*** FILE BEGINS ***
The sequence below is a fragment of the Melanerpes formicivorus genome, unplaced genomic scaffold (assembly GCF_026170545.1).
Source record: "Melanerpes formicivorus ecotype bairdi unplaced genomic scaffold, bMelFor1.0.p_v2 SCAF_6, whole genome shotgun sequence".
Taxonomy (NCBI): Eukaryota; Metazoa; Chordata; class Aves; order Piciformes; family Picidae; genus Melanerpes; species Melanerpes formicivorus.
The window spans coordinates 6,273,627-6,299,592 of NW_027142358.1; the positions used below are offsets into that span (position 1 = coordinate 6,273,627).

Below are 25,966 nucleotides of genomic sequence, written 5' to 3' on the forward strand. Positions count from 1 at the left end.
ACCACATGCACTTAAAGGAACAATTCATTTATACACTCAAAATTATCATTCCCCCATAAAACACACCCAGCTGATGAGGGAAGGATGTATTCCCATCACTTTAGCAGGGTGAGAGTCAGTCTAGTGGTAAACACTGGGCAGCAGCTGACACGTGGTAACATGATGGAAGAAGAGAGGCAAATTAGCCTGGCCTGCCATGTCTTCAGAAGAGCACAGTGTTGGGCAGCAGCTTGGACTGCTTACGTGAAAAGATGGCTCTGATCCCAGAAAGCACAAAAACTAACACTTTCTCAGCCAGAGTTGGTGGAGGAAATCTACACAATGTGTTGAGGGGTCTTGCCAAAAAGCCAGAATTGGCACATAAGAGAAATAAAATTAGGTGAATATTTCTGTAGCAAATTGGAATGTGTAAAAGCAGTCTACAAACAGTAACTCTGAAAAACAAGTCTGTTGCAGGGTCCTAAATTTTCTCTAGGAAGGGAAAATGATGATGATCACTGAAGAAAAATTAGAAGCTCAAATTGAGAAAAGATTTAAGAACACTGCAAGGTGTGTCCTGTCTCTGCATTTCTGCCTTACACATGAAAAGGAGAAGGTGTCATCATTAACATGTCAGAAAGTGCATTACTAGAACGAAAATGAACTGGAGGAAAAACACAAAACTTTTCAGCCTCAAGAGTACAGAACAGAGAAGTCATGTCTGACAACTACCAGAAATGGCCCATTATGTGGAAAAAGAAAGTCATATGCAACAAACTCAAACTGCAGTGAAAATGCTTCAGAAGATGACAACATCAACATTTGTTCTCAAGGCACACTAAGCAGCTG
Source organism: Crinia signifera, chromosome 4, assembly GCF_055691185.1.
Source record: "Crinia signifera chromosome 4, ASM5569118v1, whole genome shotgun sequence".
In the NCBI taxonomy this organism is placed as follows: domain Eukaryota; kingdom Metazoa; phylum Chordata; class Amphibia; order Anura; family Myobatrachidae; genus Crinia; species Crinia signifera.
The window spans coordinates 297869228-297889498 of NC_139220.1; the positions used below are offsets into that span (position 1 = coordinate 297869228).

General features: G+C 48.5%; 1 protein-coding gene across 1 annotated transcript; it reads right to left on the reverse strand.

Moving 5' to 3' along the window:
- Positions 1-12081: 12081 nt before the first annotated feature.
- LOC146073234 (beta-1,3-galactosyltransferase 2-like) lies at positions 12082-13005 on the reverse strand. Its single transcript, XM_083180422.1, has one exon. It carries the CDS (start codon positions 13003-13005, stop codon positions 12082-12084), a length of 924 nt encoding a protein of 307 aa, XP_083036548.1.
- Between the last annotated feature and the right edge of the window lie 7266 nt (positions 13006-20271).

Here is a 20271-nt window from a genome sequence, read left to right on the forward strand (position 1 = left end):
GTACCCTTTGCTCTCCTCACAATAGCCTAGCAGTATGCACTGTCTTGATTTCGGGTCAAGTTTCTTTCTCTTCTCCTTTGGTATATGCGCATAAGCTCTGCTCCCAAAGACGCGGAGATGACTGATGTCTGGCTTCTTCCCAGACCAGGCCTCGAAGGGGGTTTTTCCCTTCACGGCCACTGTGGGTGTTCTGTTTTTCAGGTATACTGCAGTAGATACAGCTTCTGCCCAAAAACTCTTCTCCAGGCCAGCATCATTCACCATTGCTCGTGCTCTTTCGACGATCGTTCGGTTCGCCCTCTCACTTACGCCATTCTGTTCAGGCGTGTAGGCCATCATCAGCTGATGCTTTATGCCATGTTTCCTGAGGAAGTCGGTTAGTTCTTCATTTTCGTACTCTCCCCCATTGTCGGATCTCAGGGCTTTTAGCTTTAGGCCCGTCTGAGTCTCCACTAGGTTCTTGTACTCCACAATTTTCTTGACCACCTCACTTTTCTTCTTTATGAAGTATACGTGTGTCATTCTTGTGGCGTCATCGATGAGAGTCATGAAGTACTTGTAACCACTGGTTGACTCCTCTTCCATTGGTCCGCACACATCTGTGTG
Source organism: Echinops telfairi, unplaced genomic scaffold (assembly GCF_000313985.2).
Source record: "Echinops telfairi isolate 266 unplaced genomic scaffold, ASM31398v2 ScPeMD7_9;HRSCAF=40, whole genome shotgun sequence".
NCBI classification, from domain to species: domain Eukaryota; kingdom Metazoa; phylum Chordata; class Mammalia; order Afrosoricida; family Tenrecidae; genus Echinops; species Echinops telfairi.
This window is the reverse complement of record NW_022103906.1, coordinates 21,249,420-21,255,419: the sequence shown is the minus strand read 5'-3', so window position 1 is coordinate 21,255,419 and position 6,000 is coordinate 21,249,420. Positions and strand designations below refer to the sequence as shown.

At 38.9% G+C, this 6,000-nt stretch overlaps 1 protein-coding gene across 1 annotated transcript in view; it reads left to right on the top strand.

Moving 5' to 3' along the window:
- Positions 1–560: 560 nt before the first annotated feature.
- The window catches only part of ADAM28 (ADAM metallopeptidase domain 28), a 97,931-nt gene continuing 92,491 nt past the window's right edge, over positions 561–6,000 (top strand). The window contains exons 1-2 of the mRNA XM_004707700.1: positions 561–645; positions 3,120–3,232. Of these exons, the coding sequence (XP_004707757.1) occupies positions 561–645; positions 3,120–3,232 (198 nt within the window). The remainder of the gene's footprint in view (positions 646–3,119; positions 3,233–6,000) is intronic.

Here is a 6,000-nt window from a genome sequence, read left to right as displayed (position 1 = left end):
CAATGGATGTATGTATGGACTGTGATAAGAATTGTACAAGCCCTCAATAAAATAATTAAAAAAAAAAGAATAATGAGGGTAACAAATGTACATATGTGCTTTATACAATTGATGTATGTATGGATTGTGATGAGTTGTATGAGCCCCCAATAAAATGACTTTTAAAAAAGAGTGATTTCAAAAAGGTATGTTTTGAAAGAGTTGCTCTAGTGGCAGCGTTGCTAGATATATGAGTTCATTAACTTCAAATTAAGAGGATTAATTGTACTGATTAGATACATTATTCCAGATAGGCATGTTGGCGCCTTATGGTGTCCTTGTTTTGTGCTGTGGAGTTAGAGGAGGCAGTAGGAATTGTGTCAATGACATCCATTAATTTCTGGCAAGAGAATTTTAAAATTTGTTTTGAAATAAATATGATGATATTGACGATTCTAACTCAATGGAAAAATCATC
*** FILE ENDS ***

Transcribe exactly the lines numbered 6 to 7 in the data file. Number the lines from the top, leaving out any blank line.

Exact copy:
ACCACATGCACTTAAAGGAACAATTCATTTATACACTCAAAATTATCATTCCCCCATAAAACACACCCAGCTGATGAGGGAAGGATGTATTCCCATCACTTTAGCAGGGTGAGAGTCAGTCTAGTGGTAAACACTGGGCAGCAGCTGACACGTGGTAACATGATGGAAGAAGAGAGGCAAATTAGCCTGGCCTGCCATGTCTTCAGAAGAGCACAGTGTTGGGCAGCAGCTTGGACTGCTTACGTGAAAAGATGGCTCTGATCCCAGAAAGCACAAAAACTAACACTTTCTCAGCCAGAGTTGGTGGAGGAAATCTACACAATGTGTTGAGGGGTCTTGCCAAAAAGCCAGAATTGGCACATAAGAGAAATAAAATTAGGTGAATATTTCTGTAGCAAATTGGAATGTGTAAAAGCAGTCTACAAACAGTAACTCTGAAAAACAAGTCTGTTGCAGGGTCCTAAATTTTCTCTAGGAAGGGAAAATGATGATGATCACTGAAGAAAAATTAGAAGCTCAAATTGAGAAAAGATTTAAGAACACTGCAAGGTGTGTCCTGTCTCTGCATTTCTGCCTTACACATGAAAAGGAGAAGGTGTCATCATTAACATGTCAGAAAGTGCATTACTAGAACGAAAATGAACTGGAGGAAAAACACAAAACTTTTCAGCCTCAAGAGTACAGAACAGAGAAGTCATGTCTGACAACTACCAGAAATGGCCCATTATGTGGAAAAAGAAAGTCATATGCAACAAACTCAAACTGCAGTGAAAATGCTTCAGAAGATGACAACATCAACATTTGTTCTCAAGGCACACTAAGCAGCTG
Source organism: Crinia signifera, chromosome 4, assembly GCF_055691185.1.